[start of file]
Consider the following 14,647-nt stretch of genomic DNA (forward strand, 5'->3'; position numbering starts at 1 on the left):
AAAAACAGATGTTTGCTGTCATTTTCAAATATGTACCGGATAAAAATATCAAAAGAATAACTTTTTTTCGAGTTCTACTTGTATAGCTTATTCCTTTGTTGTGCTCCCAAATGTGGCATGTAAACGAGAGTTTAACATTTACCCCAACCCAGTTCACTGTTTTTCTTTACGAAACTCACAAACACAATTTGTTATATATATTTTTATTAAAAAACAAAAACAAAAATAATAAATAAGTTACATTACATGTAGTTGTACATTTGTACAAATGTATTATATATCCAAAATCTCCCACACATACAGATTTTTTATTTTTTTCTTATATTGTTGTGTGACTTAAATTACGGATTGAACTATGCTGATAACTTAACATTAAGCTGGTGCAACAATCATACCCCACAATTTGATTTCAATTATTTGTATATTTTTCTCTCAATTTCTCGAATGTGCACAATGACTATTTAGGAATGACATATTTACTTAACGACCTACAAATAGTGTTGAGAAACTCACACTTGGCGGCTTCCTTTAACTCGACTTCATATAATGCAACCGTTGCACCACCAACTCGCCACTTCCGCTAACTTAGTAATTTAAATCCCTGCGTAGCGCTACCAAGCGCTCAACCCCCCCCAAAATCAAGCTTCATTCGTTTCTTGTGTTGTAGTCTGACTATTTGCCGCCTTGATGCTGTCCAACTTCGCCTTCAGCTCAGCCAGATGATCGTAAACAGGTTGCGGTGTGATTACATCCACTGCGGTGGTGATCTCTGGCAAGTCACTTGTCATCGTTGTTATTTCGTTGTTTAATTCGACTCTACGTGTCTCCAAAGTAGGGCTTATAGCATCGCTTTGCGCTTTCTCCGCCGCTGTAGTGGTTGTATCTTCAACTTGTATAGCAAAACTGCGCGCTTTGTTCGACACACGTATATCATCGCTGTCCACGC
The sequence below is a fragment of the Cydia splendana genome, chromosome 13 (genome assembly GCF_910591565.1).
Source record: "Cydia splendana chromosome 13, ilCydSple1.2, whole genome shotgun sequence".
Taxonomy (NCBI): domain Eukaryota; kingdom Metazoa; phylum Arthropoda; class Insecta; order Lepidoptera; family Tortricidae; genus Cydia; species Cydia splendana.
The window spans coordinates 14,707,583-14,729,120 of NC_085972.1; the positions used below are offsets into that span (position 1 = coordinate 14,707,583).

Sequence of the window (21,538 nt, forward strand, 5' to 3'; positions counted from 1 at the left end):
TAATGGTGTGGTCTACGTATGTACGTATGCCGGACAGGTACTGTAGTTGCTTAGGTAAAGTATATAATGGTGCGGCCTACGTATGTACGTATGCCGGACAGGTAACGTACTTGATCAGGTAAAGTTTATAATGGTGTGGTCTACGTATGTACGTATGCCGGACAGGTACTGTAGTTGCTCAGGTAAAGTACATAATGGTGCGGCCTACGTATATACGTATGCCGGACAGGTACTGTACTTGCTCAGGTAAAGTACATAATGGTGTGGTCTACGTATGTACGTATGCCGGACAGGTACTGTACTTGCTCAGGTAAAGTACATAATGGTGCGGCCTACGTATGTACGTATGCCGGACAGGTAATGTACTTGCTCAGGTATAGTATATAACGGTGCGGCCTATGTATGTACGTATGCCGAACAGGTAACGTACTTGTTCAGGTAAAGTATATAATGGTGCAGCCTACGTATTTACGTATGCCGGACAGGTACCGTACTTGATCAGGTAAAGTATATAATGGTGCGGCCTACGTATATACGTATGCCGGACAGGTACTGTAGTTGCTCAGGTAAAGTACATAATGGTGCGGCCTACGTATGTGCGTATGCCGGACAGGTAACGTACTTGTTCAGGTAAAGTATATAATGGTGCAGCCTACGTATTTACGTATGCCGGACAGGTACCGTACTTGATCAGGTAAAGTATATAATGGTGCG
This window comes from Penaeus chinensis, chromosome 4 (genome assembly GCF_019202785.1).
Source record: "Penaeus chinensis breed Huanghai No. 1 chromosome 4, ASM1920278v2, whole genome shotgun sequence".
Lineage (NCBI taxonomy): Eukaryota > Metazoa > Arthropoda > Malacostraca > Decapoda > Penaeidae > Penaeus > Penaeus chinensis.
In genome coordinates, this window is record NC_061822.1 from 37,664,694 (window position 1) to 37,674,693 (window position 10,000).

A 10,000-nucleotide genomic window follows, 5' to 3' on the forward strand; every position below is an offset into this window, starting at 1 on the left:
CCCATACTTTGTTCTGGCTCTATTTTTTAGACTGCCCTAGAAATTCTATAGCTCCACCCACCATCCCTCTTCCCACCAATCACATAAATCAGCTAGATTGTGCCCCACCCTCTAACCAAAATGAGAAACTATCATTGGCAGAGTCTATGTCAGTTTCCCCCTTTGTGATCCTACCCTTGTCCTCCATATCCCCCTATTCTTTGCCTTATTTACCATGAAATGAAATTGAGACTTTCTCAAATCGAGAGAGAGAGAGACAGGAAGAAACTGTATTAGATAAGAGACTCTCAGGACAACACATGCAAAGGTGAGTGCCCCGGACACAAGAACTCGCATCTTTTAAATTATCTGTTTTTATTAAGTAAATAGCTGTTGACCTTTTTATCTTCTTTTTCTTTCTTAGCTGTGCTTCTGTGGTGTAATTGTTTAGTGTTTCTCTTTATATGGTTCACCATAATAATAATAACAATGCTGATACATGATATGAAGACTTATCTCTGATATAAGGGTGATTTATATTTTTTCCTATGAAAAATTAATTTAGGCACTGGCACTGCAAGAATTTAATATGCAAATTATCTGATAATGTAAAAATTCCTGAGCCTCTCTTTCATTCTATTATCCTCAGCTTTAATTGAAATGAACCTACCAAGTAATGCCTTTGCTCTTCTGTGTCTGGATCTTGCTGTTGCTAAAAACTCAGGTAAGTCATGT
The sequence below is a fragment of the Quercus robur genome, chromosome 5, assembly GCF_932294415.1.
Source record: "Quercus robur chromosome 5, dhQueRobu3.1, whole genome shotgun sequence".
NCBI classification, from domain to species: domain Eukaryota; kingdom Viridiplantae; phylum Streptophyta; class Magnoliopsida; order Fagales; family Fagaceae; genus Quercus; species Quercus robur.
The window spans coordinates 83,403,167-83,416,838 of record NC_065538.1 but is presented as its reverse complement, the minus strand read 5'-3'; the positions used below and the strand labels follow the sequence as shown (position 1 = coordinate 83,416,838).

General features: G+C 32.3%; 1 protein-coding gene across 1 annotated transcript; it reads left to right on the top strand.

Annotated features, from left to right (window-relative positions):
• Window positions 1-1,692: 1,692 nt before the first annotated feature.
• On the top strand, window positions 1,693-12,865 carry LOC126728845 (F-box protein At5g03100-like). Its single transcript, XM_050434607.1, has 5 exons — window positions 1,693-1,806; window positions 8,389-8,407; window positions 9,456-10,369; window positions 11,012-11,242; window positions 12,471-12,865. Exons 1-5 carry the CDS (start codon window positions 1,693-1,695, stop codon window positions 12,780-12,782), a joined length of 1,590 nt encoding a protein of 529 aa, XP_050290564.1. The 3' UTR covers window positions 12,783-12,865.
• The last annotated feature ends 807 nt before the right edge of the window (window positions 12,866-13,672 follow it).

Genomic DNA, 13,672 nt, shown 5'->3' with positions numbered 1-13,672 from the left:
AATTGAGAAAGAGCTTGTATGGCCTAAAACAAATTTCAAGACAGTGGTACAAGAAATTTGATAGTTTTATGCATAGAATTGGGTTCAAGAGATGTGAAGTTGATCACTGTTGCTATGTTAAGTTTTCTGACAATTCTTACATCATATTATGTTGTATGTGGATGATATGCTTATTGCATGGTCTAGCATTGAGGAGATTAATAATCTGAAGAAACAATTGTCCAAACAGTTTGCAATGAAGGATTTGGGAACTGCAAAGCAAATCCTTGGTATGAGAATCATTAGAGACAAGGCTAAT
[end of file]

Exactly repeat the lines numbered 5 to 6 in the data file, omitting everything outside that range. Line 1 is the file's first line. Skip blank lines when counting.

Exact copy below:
Taxonomy (NCBI): domain Eukaryota; kingdom Metazoa; phylum Arthropoda; class Insecta; order Lepidoptera; family Tortricidae; genus Cydia; species Cydia splendana.
The window spans coordinates 14,707,583-14,729,120 of NC_085972.1; the positions used below are offsets into that span (position 1 = coordinate 14,707,583).